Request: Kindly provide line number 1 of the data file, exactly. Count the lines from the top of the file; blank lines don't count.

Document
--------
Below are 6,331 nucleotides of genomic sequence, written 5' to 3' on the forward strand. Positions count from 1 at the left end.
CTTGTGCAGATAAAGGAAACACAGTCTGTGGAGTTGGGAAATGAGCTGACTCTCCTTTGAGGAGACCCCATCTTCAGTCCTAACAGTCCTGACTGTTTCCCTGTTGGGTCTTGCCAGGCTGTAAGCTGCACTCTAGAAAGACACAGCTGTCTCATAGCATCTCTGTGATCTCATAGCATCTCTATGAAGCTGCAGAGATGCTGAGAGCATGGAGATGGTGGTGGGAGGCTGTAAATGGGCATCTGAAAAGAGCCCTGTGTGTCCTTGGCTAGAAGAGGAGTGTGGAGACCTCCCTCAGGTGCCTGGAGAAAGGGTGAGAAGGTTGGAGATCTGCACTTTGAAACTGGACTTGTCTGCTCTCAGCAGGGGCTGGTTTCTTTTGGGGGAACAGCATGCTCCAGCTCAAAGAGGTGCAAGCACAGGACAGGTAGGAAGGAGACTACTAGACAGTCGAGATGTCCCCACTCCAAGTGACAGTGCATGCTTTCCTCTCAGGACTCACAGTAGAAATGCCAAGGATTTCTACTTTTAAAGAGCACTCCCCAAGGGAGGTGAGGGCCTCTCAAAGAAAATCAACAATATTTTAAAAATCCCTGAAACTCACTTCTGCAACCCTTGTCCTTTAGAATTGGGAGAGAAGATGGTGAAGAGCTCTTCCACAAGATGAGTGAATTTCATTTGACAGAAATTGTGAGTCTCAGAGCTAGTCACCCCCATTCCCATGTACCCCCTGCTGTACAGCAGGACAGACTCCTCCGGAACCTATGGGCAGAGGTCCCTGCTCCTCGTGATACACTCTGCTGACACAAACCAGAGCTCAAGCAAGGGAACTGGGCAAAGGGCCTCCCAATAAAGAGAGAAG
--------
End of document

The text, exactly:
Below are 6,331 nucleotides of genomic sequence, written 5' to 3' on the forward strand. Positions count from 1 at the left end.